Thoughts on the COVID-19 Crisis

I never looked at the term "privilege" the same way again from the moment that college began. In class, students spat out words like elitista, pribilehiyo, a bitter look of disdain etched on their expressions, in reference to those secured by their family's wealth. In the Philippines, where 54% of families considered themselves poor in the fourth quarter of 2019, suddenly, the most fundamental human rights have become a privilege that not everyone can afford.

I remembered this during the suspension of work and classes at all levels across Manila, taking immediate effect with no afterthought, smacking the hardships of seeking public transportation, a shift to a "new normal" nobody wanted. Privilege was daunting as I watched events unfold before me, as fear of the unknown crept, hollow and unyielding.

One by one, when the first few cases of local transmission of COVID-19 emerged, I read each patient's history of exposure and travel, until the statistics grew exponentially, there was too much to count. Fifty, hundreds, now a thousand—at home, I could only watch.

I consumed the news day and night, convinced that I was well-informed of local transmission cases that engulfed the country in fear. Yet, I was oblivious, unknowing of the fact that on the other side of this chaos, a war with poverty was threatening to burst.

Suddenly, privilege is a knife in the gut after three meals a day, the capacity to take online class at home, while scholars resorted to mobile data after struggling with Internet stability.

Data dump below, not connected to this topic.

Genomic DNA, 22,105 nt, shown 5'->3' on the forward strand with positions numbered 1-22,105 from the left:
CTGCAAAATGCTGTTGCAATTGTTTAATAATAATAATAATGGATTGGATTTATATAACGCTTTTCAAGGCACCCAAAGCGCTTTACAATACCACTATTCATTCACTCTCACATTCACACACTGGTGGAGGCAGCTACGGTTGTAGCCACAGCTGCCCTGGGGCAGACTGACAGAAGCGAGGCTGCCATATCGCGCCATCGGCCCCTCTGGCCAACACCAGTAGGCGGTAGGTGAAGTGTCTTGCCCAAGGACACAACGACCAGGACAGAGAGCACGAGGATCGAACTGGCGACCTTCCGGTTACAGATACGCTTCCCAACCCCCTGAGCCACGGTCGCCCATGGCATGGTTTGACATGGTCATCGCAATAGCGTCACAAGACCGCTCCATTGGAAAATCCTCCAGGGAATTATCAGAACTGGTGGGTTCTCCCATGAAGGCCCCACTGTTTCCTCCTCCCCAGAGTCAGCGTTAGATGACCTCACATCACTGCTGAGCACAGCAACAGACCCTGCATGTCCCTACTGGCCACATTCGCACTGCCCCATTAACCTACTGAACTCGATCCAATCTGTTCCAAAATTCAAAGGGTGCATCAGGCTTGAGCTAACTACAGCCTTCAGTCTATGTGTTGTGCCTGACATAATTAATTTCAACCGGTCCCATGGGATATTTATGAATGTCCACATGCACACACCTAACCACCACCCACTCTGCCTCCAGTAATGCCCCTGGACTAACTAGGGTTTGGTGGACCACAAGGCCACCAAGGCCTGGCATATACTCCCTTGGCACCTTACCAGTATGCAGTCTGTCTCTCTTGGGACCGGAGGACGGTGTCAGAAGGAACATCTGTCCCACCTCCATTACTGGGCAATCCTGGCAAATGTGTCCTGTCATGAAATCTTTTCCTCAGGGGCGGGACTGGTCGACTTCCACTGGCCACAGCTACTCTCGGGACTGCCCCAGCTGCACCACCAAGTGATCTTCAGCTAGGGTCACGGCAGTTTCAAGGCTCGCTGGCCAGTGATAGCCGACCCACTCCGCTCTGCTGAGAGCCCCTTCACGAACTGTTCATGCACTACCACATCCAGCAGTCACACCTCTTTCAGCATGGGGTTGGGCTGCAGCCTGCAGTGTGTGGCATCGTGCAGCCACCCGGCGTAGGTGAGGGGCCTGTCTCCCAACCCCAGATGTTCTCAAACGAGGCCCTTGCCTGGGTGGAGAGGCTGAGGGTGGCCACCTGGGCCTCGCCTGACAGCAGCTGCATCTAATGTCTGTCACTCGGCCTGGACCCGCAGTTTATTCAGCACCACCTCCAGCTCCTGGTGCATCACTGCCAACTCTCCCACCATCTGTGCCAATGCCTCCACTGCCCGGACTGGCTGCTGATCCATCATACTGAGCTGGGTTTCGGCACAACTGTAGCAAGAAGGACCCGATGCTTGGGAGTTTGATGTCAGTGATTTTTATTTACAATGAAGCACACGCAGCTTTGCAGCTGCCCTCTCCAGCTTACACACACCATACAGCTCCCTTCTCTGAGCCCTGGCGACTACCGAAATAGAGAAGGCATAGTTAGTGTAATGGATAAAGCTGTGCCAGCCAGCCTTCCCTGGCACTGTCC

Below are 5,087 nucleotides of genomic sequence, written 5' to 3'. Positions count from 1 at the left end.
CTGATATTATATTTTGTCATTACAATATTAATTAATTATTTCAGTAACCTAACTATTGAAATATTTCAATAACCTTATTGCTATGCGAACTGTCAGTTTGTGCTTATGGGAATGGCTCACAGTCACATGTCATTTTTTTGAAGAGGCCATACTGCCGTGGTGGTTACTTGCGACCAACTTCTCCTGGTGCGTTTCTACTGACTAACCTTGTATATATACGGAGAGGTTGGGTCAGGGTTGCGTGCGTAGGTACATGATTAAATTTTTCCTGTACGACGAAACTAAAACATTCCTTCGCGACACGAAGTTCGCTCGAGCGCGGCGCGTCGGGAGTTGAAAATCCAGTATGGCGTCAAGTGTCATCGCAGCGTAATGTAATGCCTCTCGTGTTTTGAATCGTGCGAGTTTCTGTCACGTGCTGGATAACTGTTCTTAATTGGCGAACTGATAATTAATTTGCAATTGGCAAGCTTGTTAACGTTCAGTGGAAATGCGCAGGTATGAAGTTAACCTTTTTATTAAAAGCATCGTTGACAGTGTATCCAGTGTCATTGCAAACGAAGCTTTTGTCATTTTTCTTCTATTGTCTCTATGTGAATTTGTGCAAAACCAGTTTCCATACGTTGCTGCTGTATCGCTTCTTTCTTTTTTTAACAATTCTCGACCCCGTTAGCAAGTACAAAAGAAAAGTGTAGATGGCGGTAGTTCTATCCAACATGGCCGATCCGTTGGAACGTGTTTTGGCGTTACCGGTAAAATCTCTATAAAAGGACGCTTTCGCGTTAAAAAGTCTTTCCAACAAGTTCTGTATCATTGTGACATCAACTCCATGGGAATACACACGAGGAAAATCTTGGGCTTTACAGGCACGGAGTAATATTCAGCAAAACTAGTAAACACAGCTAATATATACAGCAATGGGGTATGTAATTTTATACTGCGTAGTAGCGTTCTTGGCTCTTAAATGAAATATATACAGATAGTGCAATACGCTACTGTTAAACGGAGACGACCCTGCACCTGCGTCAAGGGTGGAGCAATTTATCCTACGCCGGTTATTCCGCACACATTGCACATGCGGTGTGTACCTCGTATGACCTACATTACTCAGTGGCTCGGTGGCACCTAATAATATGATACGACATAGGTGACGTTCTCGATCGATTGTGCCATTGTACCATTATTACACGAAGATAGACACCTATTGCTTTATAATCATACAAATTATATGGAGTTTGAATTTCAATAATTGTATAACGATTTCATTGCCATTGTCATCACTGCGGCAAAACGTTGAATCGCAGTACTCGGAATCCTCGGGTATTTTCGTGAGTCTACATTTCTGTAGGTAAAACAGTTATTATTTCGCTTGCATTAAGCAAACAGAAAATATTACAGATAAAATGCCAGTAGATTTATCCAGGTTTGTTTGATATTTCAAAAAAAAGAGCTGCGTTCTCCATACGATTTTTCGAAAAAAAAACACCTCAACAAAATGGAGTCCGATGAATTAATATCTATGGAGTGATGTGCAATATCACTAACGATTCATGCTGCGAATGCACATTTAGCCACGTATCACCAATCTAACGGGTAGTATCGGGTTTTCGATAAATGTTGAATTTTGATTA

Privilege is watching the arrest of "no work, no pay" workers through a 52-inch television, calling them expletives with anti-poor remarks in the name of social distancing.

Privilege is working safely at home, while laborers, despite the emerging threat of COVID-19, crammed themselves in trains and buses in order to work and feed their families.

Privilege is liberty offered only to those who meet the daily expenses, the daily groceries, the basic rights calling for healthcare and nutrition, supposedly due for all without favor for status.

For me, privilege tasted hostile, felt sinful to deny. Who am I to look away?

Today, I ache for the Filipinos who staged protests at the City Hall, pinned to the ground and arrested for demanding food and assistance that never arrived.

Today, I ache for the Filipino man who died by suicide after experiencing symptoms of COVID-19, fearing that he would infect his family who were financially incapable of affording treatment.

Today, I ache for the urban poor, the war fought, the unjust structures that propagate inequality, the disparity of Philippine society, the victims, the advantage, the privilege.
jillian etc.